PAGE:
This Historic Mountain Hut In Canada Is Considered So Perilous That It Is Getting Dismantled

A historic cabin in Canada’s Yoho National Park is scheduled to be demolished the rock and soil beneath it is eroding, putting the 100-year-old structure at risk of collapse.

The Abbot Pass Refuge Cabin is a national historic site at 9,600 feet above sea level. The shelter has been a popular destination for hikers and a starting point for mountaineers looking to scale some of the nearby peaks. It was built in 1922 and was once covered in a permanent snow and ice layer, which kept the soil and rock below in place. Now, the structure is undergoing decay.

Famous 100-Year-Old Canadian Mountain Hut is Gone Forever - Gripped Magazine

The cabin was closed to visitors in 2018 for restoration. Parks Canada spent over $600,000 on installing rock anchors beneath the hut. But the next year, work stalled due to bad weather, and in 2020 the covid-19 pandemic further delayed proceedings. Last year, the erosion worsened, with over 4,000 cubic feet of material falling down the slopes under the cabin.

“We’re definitely saddened by the loss of this Alpine refuge due to the effects of climate change,” Alex Kolesch, a senior advisor with Parks Canada, told Inside Climate News. “We look forward to exploring ways to continue to commemorate this important part of Canada’s heritage and this national historic site.”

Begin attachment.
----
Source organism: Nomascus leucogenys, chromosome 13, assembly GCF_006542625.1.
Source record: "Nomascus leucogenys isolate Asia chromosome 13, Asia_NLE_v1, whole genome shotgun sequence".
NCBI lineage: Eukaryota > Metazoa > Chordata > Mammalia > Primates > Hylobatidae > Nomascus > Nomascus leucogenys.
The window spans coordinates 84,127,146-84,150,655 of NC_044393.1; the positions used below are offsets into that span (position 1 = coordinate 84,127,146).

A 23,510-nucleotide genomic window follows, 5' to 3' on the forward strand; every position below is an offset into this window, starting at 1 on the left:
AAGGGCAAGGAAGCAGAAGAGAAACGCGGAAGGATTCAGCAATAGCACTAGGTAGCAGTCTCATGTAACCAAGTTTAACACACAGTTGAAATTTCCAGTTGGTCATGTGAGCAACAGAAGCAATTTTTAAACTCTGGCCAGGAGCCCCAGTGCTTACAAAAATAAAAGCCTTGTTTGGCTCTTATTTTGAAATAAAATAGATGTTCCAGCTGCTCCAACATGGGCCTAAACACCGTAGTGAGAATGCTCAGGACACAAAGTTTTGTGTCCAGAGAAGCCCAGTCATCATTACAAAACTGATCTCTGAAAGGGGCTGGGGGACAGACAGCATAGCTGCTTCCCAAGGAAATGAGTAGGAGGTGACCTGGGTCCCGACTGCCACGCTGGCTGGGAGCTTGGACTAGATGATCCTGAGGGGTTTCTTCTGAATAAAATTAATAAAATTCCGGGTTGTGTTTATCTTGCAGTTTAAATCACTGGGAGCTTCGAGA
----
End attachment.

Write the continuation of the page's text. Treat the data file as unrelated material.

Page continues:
Canada's Badass Mountain Hut Officially Too Perilous, Will Be Dismantled

In regions historically covered by ice, ancient artifacts preserved by frozen soil can emerge after centuries, and if they’re not recovered quickly, they can start rotting.

Though the hut will be wiped from its mountain perch, Parks Canada captured 3D images of the shelter last year, Inside Climate News reported, so the century-old structure can live on digitally.

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